Fresno takes over mobile home parks, starts clean-up of Trails End

Local News

FRESNO, Calif. (KSEE) – On Thursday morning, as a result of an over two-month-long investigation by our station, the city of Fresno has taken over all jurisdiction of all 26 Fresno Mobile Home Parks.

This year, two fires at Trails End Mobile Home Park have killed one person, injured and destroyed five trailers.

More than a dozen inspectors started the clean-up process in public areas. However, it was just the beginning of the clean-up process with the future of the park still uncertain.

“This is a gift from God,” said tenant Randall Gonzalez. “I just want to say thank you to the Mayor and thank you to everyone that is here.”

Gonzalez and his wife have lived at the Trails End Mobile Home Park for four and a half years. He says when they moved in it was in bad condition, and over the years the overgrown trees, crumbling sidewalks, overcrowding and homeless encampments made the living conditions worse.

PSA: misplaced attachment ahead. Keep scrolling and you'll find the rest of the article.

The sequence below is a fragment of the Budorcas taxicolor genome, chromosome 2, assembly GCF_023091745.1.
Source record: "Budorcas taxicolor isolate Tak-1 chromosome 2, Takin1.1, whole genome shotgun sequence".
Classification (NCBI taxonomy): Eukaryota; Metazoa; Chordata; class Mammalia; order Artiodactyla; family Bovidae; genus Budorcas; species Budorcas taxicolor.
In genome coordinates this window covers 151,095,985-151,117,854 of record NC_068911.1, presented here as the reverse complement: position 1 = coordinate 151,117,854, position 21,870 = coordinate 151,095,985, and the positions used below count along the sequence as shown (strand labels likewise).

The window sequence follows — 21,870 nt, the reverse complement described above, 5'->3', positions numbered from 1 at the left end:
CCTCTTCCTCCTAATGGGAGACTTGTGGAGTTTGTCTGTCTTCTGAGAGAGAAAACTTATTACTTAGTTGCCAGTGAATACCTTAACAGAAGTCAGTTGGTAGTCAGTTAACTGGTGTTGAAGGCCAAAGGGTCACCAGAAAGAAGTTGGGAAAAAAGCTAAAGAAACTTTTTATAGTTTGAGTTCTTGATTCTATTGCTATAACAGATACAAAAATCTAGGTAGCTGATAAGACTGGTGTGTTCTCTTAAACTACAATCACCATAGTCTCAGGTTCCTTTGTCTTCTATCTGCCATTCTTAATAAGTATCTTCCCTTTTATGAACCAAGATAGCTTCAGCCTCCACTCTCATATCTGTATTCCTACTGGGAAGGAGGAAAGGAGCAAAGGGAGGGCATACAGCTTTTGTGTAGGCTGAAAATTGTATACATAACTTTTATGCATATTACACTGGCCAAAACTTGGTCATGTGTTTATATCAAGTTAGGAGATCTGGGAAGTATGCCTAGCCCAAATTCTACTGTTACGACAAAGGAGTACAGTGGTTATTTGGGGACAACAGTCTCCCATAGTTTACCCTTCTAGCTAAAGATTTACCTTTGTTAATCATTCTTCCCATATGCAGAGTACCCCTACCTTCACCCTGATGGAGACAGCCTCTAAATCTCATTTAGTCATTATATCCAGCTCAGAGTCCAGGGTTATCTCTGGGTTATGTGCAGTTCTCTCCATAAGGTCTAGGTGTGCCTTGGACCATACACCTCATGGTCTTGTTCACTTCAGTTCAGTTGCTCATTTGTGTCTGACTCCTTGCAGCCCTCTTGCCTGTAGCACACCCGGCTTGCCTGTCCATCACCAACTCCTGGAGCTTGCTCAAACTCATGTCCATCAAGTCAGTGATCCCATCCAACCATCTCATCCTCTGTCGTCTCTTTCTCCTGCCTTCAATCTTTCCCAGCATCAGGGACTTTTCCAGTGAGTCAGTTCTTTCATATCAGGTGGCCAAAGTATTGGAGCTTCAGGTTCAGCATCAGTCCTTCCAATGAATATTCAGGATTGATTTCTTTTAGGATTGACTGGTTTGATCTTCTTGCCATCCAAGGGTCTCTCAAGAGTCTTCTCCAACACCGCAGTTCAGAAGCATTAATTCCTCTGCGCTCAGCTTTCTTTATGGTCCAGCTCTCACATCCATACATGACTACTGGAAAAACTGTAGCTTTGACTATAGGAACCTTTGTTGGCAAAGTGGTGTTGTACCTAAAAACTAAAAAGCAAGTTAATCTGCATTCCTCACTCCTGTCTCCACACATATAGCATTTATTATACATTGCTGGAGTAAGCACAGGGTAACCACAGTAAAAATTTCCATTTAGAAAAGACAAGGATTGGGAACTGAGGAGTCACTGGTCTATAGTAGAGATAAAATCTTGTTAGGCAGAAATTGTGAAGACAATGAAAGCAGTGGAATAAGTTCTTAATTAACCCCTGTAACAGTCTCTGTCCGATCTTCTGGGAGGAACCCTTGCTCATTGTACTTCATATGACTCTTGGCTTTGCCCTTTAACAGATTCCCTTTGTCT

“We have tried to get out,” said Gonzalez. “My girl told me to get out, but I said where can I go? I don’t have a place to go.”

On April 29, one of the fires killed 56-year-old Ronald Richardson. Richardson’s family is calling for justice.

“I am worried about other people’s lives and losing their personal belongings,” said Ronald’s mother Sharon.

Our station’s investigation uncovered the park was operating for months with a suspended permit before the fire, which led to the city taking over the jurisdiction of the park from the state.

“We are going to be trimming the trees, we are going to be fixing the streets, we are going to be taking abandon vehicles,” said Bredefeld. “So, the city is going to follow up until this mobile home park is up to speed and it is safe, and it is healthy for its residents.”

The landowner signed an agreement allowing the city to make any changes to the public areas of the park until August 31, as long as he does not have to pay for those changes.

30-year tenant Patsy Rajskup never thought the park would be cleaned up.

“We need it,” said Rajskup. “Every one of us tenants needs it.”

The city will go lot by lot and give notices to tenants about mobile homes that are not up to code. If they are not fixed or are considered unsafe to live in, then those residences will be displaced.

We reached out to the landowner, but he did not return any calls.

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